Workplace Discrimination and Genetic Information
By Gregory Thyberg on July 19, 2017
At Thyberg Law, our workplace discrimination lawyers represent workers who have been treated unfairly by their employers based on race, age, gender, disability, and other reasons that are prohibited by federal and California state laws. This includes the representation of employees and job applicants who have been discriminated against because of genetic information. Title II of the Genetic Information Nondiscrimination Act of 2008, which took effect on November 21, 2009, prohibits genetic information discrimination in employment. Employers, as well as employment agencies, labor organizations, and joint labor-management training and apprenticeship programs, are prohibited by law from requesting, requiring, or purchasing genetic information. They are also strictly limited in terms of their ability to disclose genetic information.
When it comes to handling lawsuits involving workplace discrimination and genetic information, the Sacramento and Roseville, CA attorneys of Thyberg Law have the skills, resources, and experience to handle virtually any case successfully, no matter how complex. We are intimately familiar with both federal and state laws regarding workplace discrimination and genetic information. If you have been the victim of discrimination in the workplace involving genetic information, we urge you to put our legal expertise to work for you.
What Is Genetic Discrimination?
In its simplest definition, genetic discrimination refers to the unfair treatment of employees or prospective employees by employers based on their genetic makeup. Specifically, the employee or prospective employee would have a genetic mutation that either would cause or would increase the risk of a disorder. Based on the knowledge of this genetic mutation, the employer makes a decision that affects the employee or prospective employee adversely. This decision may take the form of:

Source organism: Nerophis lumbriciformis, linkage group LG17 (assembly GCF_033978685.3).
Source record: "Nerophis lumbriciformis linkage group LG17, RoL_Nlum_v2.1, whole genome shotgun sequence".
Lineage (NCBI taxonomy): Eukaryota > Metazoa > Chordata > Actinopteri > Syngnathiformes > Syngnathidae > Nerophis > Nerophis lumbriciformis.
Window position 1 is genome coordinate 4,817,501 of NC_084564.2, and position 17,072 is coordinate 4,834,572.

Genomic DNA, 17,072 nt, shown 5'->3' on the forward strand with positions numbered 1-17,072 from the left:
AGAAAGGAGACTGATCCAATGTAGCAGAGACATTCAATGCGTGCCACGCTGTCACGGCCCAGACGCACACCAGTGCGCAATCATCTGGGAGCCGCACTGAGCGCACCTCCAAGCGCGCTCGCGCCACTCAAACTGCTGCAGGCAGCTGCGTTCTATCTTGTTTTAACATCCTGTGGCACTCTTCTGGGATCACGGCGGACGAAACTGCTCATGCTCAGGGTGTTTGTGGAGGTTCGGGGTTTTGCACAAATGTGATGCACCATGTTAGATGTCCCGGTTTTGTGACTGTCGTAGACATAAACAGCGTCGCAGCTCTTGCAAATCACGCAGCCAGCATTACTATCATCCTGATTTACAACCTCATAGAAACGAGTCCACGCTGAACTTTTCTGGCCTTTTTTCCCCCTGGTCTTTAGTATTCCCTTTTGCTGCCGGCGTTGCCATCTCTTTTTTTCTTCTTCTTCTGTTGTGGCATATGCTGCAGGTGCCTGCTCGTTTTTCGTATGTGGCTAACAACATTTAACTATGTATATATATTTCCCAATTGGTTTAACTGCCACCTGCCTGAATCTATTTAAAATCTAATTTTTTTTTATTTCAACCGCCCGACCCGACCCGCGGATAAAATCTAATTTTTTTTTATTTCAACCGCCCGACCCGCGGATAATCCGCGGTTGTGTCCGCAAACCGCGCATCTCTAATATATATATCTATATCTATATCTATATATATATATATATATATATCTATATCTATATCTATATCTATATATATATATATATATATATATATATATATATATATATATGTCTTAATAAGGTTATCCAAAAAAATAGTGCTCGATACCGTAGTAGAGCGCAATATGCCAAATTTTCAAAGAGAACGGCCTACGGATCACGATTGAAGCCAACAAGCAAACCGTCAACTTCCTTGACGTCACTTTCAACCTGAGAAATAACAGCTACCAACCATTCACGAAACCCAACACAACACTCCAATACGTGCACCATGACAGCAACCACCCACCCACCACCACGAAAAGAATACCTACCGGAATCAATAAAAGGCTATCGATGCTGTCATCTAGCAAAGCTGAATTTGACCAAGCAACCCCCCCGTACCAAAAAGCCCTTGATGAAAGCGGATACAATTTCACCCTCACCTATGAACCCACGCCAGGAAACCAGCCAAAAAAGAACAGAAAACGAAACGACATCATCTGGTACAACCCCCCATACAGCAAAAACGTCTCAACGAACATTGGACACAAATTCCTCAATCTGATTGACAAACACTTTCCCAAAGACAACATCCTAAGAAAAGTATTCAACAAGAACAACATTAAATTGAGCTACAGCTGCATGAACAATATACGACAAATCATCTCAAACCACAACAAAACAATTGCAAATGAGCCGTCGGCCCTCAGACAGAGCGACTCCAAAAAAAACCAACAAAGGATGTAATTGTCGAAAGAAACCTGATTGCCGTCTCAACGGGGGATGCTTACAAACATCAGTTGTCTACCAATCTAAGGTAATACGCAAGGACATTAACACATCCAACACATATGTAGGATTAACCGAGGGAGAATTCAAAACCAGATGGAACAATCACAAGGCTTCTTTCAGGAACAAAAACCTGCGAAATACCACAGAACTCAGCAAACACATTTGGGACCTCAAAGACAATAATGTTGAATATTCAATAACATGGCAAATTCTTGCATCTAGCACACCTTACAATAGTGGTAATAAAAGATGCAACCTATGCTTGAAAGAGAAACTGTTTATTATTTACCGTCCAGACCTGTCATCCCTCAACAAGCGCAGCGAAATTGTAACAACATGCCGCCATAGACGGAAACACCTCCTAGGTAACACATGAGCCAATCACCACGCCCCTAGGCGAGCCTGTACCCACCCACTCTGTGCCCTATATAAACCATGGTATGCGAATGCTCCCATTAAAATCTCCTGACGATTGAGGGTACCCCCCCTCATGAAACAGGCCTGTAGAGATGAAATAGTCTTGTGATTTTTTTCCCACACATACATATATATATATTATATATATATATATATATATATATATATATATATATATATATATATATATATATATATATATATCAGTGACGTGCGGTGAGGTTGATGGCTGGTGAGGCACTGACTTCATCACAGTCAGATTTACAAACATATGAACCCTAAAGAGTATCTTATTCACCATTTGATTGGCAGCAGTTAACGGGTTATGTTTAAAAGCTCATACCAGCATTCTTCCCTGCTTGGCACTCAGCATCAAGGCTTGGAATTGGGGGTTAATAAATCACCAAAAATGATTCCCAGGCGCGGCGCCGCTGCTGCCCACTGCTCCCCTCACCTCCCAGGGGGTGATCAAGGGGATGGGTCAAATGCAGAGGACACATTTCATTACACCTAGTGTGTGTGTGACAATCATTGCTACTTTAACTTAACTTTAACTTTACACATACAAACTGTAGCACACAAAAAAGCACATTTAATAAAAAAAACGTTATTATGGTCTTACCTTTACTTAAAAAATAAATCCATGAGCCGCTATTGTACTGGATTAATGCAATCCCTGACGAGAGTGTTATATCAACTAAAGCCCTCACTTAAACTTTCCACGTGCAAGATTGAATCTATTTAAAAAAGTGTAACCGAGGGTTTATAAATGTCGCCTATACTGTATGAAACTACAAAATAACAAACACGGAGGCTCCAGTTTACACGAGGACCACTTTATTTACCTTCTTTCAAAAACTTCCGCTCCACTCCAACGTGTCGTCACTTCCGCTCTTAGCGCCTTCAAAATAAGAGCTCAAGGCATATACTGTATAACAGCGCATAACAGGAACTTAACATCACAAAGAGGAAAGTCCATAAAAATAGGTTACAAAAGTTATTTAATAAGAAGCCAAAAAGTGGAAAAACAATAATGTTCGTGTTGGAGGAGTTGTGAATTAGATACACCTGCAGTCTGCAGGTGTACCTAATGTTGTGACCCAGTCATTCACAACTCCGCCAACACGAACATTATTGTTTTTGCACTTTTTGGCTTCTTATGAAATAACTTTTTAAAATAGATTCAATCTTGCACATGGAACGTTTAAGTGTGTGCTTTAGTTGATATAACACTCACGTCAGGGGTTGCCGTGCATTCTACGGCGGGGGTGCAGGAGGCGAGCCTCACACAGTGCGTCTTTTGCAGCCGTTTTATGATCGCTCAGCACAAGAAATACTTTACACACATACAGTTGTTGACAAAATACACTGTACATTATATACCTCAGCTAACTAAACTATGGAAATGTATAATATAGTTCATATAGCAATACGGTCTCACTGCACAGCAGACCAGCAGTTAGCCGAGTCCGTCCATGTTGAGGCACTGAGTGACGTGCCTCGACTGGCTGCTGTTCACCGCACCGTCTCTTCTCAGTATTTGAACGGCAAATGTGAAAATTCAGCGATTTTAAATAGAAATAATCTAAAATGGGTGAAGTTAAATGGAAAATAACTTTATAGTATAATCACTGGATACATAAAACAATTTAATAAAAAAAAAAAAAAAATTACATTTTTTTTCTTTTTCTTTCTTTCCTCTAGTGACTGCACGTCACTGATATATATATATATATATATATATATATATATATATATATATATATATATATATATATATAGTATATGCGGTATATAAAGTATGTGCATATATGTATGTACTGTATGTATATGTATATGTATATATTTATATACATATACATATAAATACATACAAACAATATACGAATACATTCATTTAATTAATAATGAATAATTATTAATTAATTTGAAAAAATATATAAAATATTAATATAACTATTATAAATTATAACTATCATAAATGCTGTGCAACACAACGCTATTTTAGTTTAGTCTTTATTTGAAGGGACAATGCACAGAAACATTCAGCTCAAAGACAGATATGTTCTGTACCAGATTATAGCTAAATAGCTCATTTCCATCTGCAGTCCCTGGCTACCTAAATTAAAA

- The refusal to hire
- The denial of an earned promotion
- Dismissal of an employee
- Decisions regarding other terms of employment
The Genetic Information Nondiscrimination Act actually comprises two parts. The first part prohibits discrimination in health insurance. It provides protection exclusively for health insurance; this protection does not extend to life insurance, disability insurance, or other employer-extended insurance benefits.
It is equally important to note that the Genetic Information Nondiscrimination Act does not extend to employers with fewer than 15 employees or to the United States military.
Ultimately, the purpose of the Genetic Information Nondiscrimination Act is to allow people to take full advantage of advances in personalized medicine that continue to unfold over time without having to worry about discrimination in the workplace. As genetic science evolves, the hope is that it will lead to improved health and a better understanding of how the human body functions. Such information should be used only for good and not to promote the unfair treatment of workers.
Arrange for an Evaluation of Your Workplace Discrimination Case
If you have been treated unfairly by your employer or a prospective employer due to a violation of the Genetic Information Nondiscrimination Act, our attorneys can help. Please contact the workplace discrimination lawyers of Thyberg Law today to arrange for an evaluation of your case.